Indie Experience Points: What Is Indie And What Is Not?
This column has been a guilty pleasure of mine, with only a certain niche that it truly fills. Although, as of late, I’ve been questioning what is indie, and what is not. Clearly, AAA games with big publishers will never be considered indie. But indie games which are slowly becoming successful and reaching, and evolving, into corporate structures that are seemingly becoming big enough companies to no longer warrant the label of indie.
Minecraft is a prime example of this. Notch may have made the original prototype of the game from scratch, but Mojang and the rest of the team has grown beyond the two to three man ‘stuk’ that one normally considers to be the true face of indie development. This is of course, if by extension, we consider indie games to be defined by a set of deterministic characteristics or a general ethos, and atmosphere present in a game’s development.
If you’ve watched any interviews, documentaries and read material related to the world of indie you might have gained a glimpse into the different approaches that indie developers take, in comparison to their AAA counterparts. An approach whereby the indie developer doesn’t take on the development of a game in the organised and well planned ways of a typical game studio.
Rather indie games are tentatively at first developed as “passion projects”, or experimental tech demos in the exploration of an idea, concept and overall feeling that the prospective developer wishes to convey. Minecraft takes the childhood memories of Lego building, combines it with a limitless creation tool kit and gives the player free reign.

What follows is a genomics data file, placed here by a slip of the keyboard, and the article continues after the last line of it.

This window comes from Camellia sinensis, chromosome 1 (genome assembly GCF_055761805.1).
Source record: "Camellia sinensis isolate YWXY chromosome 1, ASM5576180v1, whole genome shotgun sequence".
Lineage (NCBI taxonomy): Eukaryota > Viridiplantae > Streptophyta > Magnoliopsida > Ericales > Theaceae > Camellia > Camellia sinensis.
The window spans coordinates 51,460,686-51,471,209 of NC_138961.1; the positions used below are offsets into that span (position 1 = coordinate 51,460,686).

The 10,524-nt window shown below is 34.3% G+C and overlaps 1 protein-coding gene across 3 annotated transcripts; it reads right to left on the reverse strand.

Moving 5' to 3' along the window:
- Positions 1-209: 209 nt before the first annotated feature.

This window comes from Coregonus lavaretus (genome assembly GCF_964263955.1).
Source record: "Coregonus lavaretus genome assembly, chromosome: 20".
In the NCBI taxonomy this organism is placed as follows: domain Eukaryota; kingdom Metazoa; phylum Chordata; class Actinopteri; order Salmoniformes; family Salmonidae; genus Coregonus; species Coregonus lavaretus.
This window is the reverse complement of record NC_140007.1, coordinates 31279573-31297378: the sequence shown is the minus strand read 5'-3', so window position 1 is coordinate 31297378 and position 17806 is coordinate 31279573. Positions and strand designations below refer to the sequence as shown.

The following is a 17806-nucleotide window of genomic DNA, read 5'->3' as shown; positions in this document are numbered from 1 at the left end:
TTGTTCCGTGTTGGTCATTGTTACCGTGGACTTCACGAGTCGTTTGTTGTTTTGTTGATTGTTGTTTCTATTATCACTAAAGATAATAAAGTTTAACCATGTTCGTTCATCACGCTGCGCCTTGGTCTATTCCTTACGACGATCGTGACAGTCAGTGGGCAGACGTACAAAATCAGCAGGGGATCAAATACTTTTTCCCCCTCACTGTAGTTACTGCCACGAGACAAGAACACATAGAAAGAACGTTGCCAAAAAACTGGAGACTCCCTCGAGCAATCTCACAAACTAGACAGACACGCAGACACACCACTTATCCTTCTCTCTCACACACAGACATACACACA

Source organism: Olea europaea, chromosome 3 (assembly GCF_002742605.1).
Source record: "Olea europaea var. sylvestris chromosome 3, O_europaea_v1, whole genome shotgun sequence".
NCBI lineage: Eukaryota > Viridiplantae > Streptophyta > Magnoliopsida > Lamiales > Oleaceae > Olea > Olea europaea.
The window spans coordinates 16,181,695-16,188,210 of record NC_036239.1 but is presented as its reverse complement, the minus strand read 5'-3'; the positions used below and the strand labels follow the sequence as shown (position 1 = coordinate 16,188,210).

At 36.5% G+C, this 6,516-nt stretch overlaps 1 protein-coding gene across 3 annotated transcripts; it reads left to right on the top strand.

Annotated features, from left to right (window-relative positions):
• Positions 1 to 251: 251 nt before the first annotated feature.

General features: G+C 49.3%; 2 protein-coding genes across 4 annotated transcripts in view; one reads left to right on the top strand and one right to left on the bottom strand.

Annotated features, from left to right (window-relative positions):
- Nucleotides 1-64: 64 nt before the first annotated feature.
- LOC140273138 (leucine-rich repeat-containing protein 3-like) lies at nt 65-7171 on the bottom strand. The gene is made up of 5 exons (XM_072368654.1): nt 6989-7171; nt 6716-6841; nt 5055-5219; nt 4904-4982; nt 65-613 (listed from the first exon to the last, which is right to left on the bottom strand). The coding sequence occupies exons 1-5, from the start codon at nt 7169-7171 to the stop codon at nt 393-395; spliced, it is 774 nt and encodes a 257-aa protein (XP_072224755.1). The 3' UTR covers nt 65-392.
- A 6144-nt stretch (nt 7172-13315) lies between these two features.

On the other hand, an ‘average’ AAA game would assume that the player playing the game is of the level of intelligence of a baked bean, and would follow up with numerous tutorial levels before getting to the meat of the gameplay. Again, there are exceptions here like in any form of art, entertainment or whatever you deem videogames to be. However, by a general rule of thumb, indie games would never worry too much about the player, but more so the experience.
I think what makes an indie game ‘indie’ is an experience that reaches far beyond AAA fanfare. Something that wasn’t tailor made to appeal to every person out there. I’m not chastising the importance of broader appeal in the indie game development process. But one has to foremost remember that indie games fill a niche that AAA games will never fill. They can offer dark experiences, abstract ones and go off the wall with what the we perceive a ‘game’ to be.
What I can say in the end, and using my prime example, is that Minecraft started out as an indie game, but through its own appeal and great growth it no longer needs the label of indie to survive and grow. Mojang are getting bigger by the day and whilst hints of the indie spirit may remain below Minecraft’s surface. In totality, declaring the game to be indie is just for convenience by indie fans, more than the reality of what the game has become.